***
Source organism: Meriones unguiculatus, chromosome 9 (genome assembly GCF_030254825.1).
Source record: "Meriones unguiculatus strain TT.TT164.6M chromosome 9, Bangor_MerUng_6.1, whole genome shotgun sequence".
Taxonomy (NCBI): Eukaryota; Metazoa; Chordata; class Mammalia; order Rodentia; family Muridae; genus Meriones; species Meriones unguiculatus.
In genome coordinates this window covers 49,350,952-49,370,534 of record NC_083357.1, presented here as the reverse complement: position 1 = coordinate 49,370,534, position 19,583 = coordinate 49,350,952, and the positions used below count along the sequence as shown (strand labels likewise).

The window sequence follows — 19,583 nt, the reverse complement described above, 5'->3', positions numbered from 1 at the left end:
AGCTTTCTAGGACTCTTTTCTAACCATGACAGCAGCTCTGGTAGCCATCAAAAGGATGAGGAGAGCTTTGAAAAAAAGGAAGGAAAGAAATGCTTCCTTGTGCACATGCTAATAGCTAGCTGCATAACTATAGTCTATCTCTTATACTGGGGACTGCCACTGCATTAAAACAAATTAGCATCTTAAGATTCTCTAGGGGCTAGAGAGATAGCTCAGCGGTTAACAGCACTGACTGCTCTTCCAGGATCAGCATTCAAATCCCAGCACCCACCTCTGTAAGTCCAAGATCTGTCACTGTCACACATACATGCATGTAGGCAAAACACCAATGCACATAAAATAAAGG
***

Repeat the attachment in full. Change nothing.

Source organism: Meriones unguiculatus, chromosome 9 (genome assembly GCF_030254825.1).
Source record: "Meriones unguiculatus strain TT.TT164.6M chromosome 9, Bangor_MerUng_6.1, whole genome shotgun sequence".
Taxonomy (NCBI): Eukaryota; Metazoa; Chordata; class Mammalia; order Rodentia; family Muridae; genus Meriones; species Meriones unguiculatus.
In genome coordinates this window covers 49,350,952-49,370,534 of record NC_083357.1, presented here as the reverse complement: position 1 = coordinate 49,370,534, position 19,583 = coordinate 49,350,952, and the positions used below count along the sequence as shown (strand labels likewise).

The window sequence follows — 19,583 nt, the reverse complement described above, 5'->3', positions numbered from 1 at the left end:
AGCTTTCTAGGACTCTTTTCTAACCATGACAGCAGCTCTGGTAGCCATCAAAAGGATGAGGAGAGCTTTGAAAAAAAGGAAGGAAAGAAATGCTTCCTTGTGCACATGCTAATAGCTAGCTGCATAACTATAGTCTATCTCTTATACTGGGGACTGCCACTGCATTAAAACAAATTAGCATCTTAAGATTCTCTAGGGGCTAGAGAGATAGCTCAGCGGTTAACAGCACTGACTGCTCTTCCAGGATCAGCATTCAAATCCCAGCACCCACCTCTGTAAGTCCAAGATCTGTCACTGTCACACATACATGCATGTAGGCAAAACACCAATGCACATAAAATAAAGG